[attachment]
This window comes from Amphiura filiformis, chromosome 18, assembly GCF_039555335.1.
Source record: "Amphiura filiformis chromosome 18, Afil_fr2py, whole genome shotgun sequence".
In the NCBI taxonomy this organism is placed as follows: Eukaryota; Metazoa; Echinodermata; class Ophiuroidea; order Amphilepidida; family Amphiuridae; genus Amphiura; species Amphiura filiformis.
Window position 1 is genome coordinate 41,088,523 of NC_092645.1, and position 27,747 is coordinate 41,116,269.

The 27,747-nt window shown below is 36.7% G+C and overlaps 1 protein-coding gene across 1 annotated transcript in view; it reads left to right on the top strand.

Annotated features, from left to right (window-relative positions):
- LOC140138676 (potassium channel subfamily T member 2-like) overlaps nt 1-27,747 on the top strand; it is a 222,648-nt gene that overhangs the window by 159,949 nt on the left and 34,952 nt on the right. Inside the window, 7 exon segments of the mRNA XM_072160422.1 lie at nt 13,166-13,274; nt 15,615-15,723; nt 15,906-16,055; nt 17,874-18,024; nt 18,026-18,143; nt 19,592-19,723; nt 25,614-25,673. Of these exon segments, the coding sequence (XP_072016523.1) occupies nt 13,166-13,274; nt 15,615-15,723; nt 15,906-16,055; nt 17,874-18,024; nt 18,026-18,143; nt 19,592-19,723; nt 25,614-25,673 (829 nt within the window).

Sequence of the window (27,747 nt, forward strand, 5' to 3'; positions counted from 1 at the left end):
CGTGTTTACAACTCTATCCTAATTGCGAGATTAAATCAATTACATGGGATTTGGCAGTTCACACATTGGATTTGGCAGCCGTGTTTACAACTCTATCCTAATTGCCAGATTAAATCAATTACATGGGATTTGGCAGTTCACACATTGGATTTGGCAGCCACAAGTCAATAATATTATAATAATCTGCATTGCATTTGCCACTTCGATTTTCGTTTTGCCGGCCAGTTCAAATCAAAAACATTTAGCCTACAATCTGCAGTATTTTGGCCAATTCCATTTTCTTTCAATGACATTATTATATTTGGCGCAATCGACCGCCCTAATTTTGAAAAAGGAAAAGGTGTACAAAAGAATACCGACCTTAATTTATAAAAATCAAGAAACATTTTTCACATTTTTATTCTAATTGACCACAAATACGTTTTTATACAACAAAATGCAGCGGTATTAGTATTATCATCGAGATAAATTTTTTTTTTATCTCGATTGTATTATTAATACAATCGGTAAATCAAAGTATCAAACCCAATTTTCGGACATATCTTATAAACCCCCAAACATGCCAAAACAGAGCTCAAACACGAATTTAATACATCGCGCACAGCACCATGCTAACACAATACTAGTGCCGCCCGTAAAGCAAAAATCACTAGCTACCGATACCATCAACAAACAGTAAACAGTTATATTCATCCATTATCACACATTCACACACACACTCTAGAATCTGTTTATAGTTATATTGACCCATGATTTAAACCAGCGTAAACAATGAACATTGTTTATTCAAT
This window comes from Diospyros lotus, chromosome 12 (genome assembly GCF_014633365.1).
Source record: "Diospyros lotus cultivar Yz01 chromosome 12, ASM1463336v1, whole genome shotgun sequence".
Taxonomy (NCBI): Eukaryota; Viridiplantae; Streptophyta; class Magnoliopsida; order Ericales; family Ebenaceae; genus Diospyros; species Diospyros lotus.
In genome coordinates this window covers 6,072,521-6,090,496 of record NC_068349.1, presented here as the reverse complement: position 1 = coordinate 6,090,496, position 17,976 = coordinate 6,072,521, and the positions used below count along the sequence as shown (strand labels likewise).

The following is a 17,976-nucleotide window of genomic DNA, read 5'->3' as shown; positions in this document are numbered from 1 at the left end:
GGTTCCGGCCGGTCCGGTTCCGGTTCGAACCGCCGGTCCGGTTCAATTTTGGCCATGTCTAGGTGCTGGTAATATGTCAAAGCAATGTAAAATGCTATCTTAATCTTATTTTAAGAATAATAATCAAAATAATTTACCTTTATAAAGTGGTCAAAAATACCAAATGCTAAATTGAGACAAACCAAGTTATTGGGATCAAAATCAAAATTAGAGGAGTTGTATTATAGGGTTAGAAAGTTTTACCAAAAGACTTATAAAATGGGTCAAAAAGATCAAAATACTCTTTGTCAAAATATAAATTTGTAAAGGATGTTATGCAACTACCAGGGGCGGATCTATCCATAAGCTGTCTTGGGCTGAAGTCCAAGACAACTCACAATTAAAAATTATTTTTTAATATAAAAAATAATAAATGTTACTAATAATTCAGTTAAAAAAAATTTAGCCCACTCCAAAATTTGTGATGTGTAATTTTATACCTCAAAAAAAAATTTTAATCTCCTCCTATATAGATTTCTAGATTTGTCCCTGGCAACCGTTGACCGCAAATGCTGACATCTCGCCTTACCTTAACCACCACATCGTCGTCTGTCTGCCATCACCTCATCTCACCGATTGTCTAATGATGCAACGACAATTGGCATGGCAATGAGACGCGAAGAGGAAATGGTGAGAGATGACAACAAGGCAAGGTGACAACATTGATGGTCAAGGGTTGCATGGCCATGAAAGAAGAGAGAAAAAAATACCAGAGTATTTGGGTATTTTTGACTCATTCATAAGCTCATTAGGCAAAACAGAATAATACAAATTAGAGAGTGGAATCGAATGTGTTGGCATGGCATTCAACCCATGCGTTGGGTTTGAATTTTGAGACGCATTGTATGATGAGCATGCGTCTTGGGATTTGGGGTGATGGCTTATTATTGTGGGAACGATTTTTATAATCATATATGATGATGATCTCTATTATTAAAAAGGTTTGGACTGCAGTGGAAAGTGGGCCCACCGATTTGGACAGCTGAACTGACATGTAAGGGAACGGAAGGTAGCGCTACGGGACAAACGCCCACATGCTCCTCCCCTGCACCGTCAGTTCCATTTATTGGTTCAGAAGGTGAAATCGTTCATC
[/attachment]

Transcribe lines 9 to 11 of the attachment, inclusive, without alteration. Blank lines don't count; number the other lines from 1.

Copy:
CGTGTTTACAACTCTATCCTAATTGCGAGATTAAATCAATTACATGGGATTTGGCAGTTCACACATTGGATTTGGCAGCCGTGTTTACAACTCTATCCTAATTGCCAGATTAAATCAATTACATGGGATTTGGCAGTTCACACATTGGATTTGGCAGCCACAAGTCAATAATATTATAATAATCTGCATTGCATTTGCCACTTCGATTTTCGTTTTGCCGGCCAGTTCAAATCAAAAACATTTAGCCTACAATCTGCAGTATTTTGGCCAATTCCATTTTCTTTCAATGACATTATTATATTTGGCGCAATCGACCGCCCTAATTTTGAAAAAGGAAAAGGTGTACAAAAGAATACCGACCTTAATTTATAAAAATCAAGAAACATTTTTCACATTTTTATTCTAATTGACCACAAATACGTTTTTATACAACAAAATGCAGCGGTATTAGTATTATCATCGAGATAAATTTTTTTTTTATCTCGATTGTATTATTAATACAATCGGTAAATCAAAGTATCAAACCCAATTTTCGGACATATCTTATAAACCCCCAAACATGCCAAAACAGAGCTCAAACACGAATTTAATACATCGCGCACAGCACCATGCTAACACAATACTAGTGCCGCCCGTAAAGCAAAAATCACTAGCTACCGATACCATCAACAAACAGTAAACAGTTATATTCATCCATTATCACACATTCACACACACACTCTAGAATCTGTTTATAGTTATATTGACCCATGATTTAAACCAGCGTAAACAATGAACATTGTTTATTCAAT
This window comes from Diospyros lotus, chromosome 12 (genome assembly GCF_014633365.1).
Source record: "Diospyros lotus cultivar Yz01 chromosome 12, ASM1463336v1, whole genome shotgun sequence".